Reactions to the Supreme Court’s ACA decision
U.S. Supreme Court upholds the Patient Protection and Affordable Care Act, providing new opportunities for public health.
Today, June 28, 2012, the United States Supreme Court issued a historic decision on the fate of the 2010 Patient Protection and Affordable Care Act (ACA). As a school of public health, we see that decision as a turning point for the nation’s public health and health care systems, and for our own role in advancing community health through cooperation between health care and public health.
Most of the public’s attention was focused on the widely debated “individual mandate” provision, but there were broader issues affected by this decision. The ACA re-framed the mission of the U.S. health care system and providers toward a greater expectation to improve community health and the health of our population as a nation. That change will create more opportunities for partnerships between health care providers and public health practitioners to improve community health. Specifically, expansion of the mission of health care to include improved health of whole communities now opens important new synergies between health care systems and public health agencies.
It is unreasonable for us to expect that a single statute could literally be a “cure-all” for our growing and strained health care system. But ACA brought to light and seeks to advance the interests that are tied so closely to our school’s mission. ACA supports the National Prevention, Health Promotion, and Public Health Council; the CDC’s Community Prevention Services Task Force and their community guide; the Community Transformation Grant program to address healthy eating, physical activity and tobacco control; the Let’s Move initiative; the Childhood Obesity Task Force; and vital programs to train the public health workforce.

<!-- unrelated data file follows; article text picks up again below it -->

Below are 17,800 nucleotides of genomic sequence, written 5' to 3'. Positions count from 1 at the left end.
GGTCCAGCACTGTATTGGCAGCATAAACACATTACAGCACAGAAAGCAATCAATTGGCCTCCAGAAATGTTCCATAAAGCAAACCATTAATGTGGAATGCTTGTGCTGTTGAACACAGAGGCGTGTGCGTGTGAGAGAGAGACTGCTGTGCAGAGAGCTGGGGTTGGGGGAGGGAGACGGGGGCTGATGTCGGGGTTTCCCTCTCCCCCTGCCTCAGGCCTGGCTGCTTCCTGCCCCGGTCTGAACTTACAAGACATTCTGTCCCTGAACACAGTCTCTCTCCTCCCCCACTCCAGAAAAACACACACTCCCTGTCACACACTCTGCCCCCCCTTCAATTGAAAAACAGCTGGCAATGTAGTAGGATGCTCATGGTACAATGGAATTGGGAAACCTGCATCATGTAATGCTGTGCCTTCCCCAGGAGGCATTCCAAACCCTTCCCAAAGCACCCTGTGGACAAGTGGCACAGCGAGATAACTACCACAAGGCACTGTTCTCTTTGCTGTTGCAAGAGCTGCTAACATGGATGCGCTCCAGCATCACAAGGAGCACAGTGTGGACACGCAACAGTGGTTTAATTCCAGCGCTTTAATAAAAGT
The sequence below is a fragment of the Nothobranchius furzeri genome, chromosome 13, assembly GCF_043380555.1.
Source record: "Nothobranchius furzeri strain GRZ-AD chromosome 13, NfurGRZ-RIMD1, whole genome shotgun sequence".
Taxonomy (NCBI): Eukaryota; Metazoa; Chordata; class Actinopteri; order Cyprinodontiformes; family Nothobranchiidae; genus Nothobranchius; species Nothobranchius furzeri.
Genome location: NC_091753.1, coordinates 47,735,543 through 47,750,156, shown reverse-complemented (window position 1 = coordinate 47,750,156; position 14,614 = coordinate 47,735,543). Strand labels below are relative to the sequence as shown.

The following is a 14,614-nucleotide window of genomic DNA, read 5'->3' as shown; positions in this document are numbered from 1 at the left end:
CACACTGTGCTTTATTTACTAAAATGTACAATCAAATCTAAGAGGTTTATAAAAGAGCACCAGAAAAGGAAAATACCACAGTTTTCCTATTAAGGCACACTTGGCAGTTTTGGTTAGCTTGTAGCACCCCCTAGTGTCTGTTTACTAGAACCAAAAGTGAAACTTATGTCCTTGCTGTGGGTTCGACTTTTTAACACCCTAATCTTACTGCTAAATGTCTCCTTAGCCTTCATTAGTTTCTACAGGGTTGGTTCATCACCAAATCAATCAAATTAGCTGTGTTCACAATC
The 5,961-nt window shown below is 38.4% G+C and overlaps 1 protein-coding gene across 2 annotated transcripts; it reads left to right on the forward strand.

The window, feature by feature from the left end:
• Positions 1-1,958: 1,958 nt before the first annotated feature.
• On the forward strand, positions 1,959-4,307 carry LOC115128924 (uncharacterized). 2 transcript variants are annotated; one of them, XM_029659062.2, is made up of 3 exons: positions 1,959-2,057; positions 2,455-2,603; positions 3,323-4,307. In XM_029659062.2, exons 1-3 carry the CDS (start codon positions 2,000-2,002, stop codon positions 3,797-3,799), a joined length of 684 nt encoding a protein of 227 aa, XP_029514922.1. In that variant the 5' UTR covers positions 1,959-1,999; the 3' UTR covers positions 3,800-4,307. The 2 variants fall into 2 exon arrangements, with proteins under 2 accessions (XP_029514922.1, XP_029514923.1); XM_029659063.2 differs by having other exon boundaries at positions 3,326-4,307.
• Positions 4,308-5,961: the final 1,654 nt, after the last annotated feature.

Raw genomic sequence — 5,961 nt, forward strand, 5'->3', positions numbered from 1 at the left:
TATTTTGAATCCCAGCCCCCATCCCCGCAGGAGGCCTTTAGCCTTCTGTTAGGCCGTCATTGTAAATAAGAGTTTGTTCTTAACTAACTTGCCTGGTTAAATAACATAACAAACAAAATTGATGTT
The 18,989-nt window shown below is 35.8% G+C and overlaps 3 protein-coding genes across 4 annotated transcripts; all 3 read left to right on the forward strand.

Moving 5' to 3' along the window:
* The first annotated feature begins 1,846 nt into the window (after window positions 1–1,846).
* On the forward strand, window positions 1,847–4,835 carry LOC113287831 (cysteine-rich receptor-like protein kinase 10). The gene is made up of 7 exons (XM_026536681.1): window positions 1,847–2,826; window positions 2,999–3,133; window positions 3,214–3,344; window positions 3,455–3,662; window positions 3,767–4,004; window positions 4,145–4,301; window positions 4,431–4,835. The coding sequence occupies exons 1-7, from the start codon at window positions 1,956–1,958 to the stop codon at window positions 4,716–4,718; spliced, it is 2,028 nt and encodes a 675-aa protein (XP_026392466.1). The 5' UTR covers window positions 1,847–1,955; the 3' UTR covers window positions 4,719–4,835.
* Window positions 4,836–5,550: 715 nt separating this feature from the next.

Regardless of the legality of the individual mandate, these public health initiatives are well worth their place as national health policy priorities. The politics and media coverage surrounding the law and Court’s decision should not over shadow the investment that our nation has made in the future health of our communities and citizens. We believe ACA is not the end point, rather the beginning of new efforts to improve community health.
The Colorado School of Public Health is committed to playing an active role in the development of a healthier nation. Our faculty can play vital roles in this commitment by training the coming generation to work effectively in collaboration with health care systems, by providing the evidence to enact sound regulations and policies, and by sounding a voice to advocate and advance health in the population.
June 28 was a historic day for the nation and the Court, but also in the creation of a healthier future for communities across Colorado, our region and the country.
David C. Goff, Jr. MD, PhD Tim Byers, MD, MPH
Dean Associate Dean for Public Health Practice